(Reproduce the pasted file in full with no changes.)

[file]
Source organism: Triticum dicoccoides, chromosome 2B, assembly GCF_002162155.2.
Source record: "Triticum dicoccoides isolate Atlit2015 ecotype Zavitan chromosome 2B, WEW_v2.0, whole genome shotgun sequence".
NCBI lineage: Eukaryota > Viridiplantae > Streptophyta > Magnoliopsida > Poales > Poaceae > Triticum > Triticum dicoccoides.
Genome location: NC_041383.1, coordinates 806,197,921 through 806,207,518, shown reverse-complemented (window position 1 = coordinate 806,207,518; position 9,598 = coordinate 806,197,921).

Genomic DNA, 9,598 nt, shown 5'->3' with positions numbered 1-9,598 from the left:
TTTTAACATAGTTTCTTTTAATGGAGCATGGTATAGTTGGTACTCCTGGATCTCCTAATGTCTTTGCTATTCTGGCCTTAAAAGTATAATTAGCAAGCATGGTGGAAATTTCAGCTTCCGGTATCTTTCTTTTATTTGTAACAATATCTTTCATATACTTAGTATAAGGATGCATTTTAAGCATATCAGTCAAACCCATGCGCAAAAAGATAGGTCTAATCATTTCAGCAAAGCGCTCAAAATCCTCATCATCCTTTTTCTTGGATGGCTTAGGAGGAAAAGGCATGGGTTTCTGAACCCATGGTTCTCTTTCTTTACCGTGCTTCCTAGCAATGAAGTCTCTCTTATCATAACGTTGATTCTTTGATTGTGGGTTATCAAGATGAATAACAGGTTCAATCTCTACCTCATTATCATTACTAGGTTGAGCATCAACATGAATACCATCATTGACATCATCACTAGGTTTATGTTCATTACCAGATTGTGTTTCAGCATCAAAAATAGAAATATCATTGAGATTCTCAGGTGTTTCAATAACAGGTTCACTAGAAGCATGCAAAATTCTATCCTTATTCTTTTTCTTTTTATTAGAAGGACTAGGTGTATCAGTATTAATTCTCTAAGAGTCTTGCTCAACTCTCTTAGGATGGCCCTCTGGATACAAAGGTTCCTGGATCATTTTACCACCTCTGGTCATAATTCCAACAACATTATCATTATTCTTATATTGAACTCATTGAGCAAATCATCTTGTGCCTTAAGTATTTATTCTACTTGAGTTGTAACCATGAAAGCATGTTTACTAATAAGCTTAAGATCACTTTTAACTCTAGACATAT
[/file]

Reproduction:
Source organism: Triticum dicoccoides, chromosome 2B, assembly GCF_002162155.2.
Source record: "Triticum dicoccoides isolate Atlit2015 ecotype Zavitan chromosome 2B, WEW_v2.0, whole genome shotgun sequence".
NCBI lineage: Eukaryota > Viridiplantae > Streptophyta > Magnoliopsida > Poales > Poaceae > Triticum > Triticum dicoccoides.
Genome location: NC_041383.1, coordinates 806,197,921 through 806,207,518, shown reverse-complemented (window position 1 = coordinate 806,207,518; position 9,598 = coordinate 806,197,921).

Genomic DNA, 9,598 nt, shown 5'->3' with positions numbered 1-9,598 from the left:
TTTTAACATAGTTTCTTTTAATGGAGCATGGTATAGTTGGTACTCCTGGATCTCCTAATGTCTTTGCTATTCTGGCCTTAAAAGTATAATTAGCAAGCATGGTGGAAATTTCAGCTTCCGGTATCTTTCTTTTATTTGTAACAATATCTTTCATATACTTAGTATAAGGATGCATTTTAAGCATATCAGTCAAACCCATGCGCAAAAAGATAGGTCTAATCATTTCAGCAAAGCGCTCAAAATCCTCATCATCCTTTTTCTTGGATGGCTTAGGAGGAAAAGGCATGGGTTTCTGAACCCATGGTTCTCTTTCTTTACCGTGCTTCCTAGCAATGAAGTCTCTCTTATCATAACGTTGATTCTTTGATTGTGGGTTATCAAGATGAATAACAGGTTCAATCTCTACCTCATTATCATTACTAGGTTGAGCATCAACATGAATACCATCATTGACATCATCACTAGGTTTATGTTCATTACCAGATTGTGTTTCAGCATCAAAAATAGAAATATCATTGAGATTCTCAGGTGTTTCAATAACAGGTTCACTAGAAGCATGCAAAATTCTATCCTTATTCTTTTTCTTTTTATTAGAAGGACTAGGTGTATCAGTATTAATTCTCTAAGAGTCTTGCTCAACTCTCTTAGGATGGCCCTCTGGATACAAAGGTTCCTGGATCATTTTACCACCTCTGGTCATAATTCCAACAACATTATCATTATTCTTATATTGAACTCATTGAGCAAATCATCTTGTGCCTTAAGTATTTATTCTACTTGAGTTGTAACCATGAAAGCATGTTTACTAATAAGCTTAAGATCACTTTTAACTCTAGACATAT